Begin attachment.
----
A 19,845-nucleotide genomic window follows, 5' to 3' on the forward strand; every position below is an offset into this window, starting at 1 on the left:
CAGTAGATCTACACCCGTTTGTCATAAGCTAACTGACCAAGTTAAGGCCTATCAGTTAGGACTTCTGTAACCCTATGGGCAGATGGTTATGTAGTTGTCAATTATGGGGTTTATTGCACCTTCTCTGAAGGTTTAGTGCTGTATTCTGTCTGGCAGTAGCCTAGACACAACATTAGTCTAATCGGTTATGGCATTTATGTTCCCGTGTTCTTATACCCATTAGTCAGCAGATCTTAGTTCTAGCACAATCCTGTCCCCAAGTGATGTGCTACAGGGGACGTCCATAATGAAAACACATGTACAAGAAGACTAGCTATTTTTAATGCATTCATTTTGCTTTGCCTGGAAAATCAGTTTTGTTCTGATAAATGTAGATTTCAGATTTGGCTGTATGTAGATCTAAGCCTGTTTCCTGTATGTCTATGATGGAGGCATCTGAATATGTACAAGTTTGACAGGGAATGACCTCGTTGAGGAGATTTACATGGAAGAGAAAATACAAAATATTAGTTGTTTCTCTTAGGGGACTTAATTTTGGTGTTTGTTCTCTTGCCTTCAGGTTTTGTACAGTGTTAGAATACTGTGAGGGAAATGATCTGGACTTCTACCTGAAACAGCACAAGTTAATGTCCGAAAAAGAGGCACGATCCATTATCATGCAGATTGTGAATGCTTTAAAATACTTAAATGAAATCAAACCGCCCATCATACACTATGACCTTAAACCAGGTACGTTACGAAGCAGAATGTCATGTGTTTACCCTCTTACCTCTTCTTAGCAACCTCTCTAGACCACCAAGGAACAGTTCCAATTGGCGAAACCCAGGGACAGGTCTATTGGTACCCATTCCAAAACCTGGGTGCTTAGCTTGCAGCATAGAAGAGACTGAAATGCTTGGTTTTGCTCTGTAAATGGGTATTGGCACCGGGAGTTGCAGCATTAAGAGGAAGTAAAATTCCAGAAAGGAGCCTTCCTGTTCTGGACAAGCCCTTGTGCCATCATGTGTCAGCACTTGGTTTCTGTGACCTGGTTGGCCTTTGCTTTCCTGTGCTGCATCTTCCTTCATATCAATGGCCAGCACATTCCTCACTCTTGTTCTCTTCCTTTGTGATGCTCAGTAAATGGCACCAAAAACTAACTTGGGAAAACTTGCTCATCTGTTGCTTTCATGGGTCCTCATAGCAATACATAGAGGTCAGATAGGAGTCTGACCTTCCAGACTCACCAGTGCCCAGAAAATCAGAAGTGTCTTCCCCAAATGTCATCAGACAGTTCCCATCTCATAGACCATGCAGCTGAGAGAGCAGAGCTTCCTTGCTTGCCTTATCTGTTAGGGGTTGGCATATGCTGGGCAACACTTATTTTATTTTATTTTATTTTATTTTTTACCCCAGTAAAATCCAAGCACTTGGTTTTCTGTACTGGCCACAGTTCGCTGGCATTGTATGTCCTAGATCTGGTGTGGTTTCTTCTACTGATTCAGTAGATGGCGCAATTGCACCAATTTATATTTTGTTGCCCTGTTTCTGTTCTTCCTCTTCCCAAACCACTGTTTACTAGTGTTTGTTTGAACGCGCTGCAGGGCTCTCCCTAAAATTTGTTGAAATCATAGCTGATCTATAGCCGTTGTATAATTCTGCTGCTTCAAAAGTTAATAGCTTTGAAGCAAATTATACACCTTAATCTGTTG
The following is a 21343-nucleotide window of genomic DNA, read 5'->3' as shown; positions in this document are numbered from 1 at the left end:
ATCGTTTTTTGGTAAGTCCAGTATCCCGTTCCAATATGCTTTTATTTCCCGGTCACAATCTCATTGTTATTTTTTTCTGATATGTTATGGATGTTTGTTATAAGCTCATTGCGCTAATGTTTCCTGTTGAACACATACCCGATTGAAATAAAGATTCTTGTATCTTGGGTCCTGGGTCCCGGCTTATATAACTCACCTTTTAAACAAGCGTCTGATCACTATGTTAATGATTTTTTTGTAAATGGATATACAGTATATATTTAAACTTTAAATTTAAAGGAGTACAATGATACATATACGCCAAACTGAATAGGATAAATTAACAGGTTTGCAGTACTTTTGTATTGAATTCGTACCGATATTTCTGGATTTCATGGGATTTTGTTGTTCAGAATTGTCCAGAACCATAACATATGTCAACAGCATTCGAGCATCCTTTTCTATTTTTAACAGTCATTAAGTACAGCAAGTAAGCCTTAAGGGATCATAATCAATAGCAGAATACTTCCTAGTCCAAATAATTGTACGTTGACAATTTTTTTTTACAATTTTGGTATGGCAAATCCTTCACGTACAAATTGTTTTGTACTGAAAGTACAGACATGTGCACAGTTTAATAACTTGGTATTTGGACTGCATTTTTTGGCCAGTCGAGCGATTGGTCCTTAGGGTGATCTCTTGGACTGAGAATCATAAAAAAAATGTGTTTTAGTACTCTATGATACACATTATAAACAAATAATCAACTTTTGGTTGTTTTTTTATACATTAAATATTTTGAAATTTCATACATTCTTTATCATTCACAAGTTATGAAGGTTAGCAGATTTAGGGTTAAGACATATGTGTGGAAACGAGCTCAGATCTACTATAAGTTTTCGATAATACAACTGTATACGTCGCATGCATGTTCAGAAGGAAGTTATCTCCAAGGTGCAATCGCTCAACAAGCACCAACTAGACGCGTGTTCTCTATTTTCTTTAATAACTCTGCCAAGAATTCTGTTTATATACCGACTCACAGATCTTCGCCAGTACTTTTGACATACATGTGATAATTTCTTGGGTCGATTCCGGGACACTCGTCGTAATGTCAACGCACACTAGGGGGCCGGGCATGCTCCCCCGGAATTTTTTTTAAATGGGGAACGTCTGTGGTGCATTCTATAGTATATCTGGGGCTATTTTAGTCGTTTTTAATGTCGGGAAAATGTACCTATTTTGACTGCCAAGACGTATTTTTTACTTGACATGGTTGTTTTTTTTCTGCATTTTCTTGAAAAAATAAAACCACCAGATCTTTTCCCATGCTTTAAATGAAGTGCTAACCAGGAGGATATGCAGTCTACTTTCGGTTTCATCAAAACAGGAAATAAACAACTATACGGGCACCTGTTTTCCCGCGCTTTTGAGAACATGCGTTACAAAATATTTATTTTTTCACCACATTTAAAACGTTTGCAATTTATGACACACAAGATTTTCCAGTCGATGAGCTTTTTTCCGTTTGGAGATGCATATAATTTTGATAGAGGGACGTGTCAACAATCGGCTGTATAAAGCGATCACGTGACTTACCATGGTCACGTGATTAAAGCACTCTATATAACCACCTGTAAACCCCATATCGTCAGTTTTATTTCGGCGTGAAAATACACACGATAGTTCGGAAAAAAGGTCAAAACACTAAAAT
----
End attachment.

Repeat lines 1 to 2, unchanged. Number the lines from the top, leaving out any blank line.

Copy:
A 19,845-nucleotide genomic window follows, 5' to 3' on the forward strand; every position below is an offset into this window, starting at 1 on the left:
CAGTAGATCTACACCCGTTTGTCATAAGCTAACTGACCAAGTTAAGGCCTATCAGTTAGGACTTCTGTAACCCTATGGGCAGATGGTTATGTAGTTGTCAATTATGGGGTTTATTGCACCTTCTCTGAAGGTTTAGTGCTGTATTCTGTCTGGCAGTAGCCTAGACACAACATTAGTCTAATCGGTTATGGCATTTATGTTCCCGTGTTCTTATACCCATTAGTCAGCAGATCTTAGTTCTAGCACAATCCTGTCCCCAAGTGATGTGCTACAGGGGACGTCCATAATGAAAACACATGTACAAGAAGACTAGCTATTTTTAATGCATTCATTTTGCTTTGCCTGGAAAATCAGTTTTGTTCTGATAAATGTAGATTTCAGATTTGGCTGTATGTAGATCTAAGCCTGTTTCCTGTATGTCTATGATGGAGGCATCTGAATATGTACAAGTTTGACAGGGAATGACCTCGTTGAGGAGATTTACATGGAAGAGAAAATACAAAATATTAGTTGTTTCTCTTAGGGGACTTAATTTTGGTGTTTGTTCTCTTGCCTTCAGGTTTTGTACAGTGTTAGAATACTGTGAGGGAAATGATCTGGACTTCTACCTGAAACAGCACAAGTTAATGTCCGAAAAAGAGGCACGATCCATTATCATGCAGATTGTGAATGCTTTAAAATACTTAAATGAAATCAAACCGCCCATCATACACTATGACCTTAAACCAGGTACGTTACGAAGCAGAATGTCATGTGTTTACCCTCTTACCTCTTCTTAGCAACCTCTCTAGACCACCAAGGAACAGTTCCAATTGGCGAAACCCAGGGACAGGTCTATTGGTACCCATTCCAAAACCTGGGTGCTTAGCTTGCAGCATAGAAGAGACTGAAATGCTTGGTTTTGCTCTGTAAATGGGTATTGGCACCGGGAGTTGCAGCATTAAGAGGAAGTAAAATTCCAGAAAGGAGCCTTCCTGTTCTGGACAAGCCCTTGTGCCATCATGTGTCAGCACTTGGTTTCTGTGACCTGGTTGGCCTTTGCTTTCCTGTGCTGCATCTTCCTTCATATCAATGGCCAGCACATTCCTCACTCTTGTTCTCTTCCTTTGTGATGCTCAGTAAATGGCACCAAAAACTAACTTGGGAAAACTTGCTCATCTGTTGCTTTCATGGGTCCTCATAGCAATACATAGAGGTCAGATAGGAGTCTGACCTTCCAGACTCACCAGTGCCCAGAAAATCAGAAGTGTCTTCCCCAAATGTCATCAGACAGTTCCCATCTCATAGACCATGCAGCTGAGAGAGCAGAGCTTCCTTGCTTGCCTTATCTGTTAGGGGTTGGCATATGCTGGGCAACACTTATTTTATTTTATTTTATTTTATTTTTTACCCCAGTAAAATCCAAGCACTTGGTTTTCTGTACTGGCCACAGTTCGCTGGCATTGTATGTCCTAGATCTGGTGTGGTTTCTTCTACTGATTCAGTAGATGGCGCAATTGCACCAATTTATATTTTGTTGCCCTGTTTCTGTTCTTCCTCTTCCCAAACCACTGTTTACTAGTGTTTGTTTGAACGCGCTGCAGGGCTCTCCCTAAAATTTGTTGAAATCATAGCTGATCTATAGCCGTTGTATAATTCTGCTGCTTCAAAAGTTAATAGCTTTGAAGCAAATTATACACCTTAATCTGTTG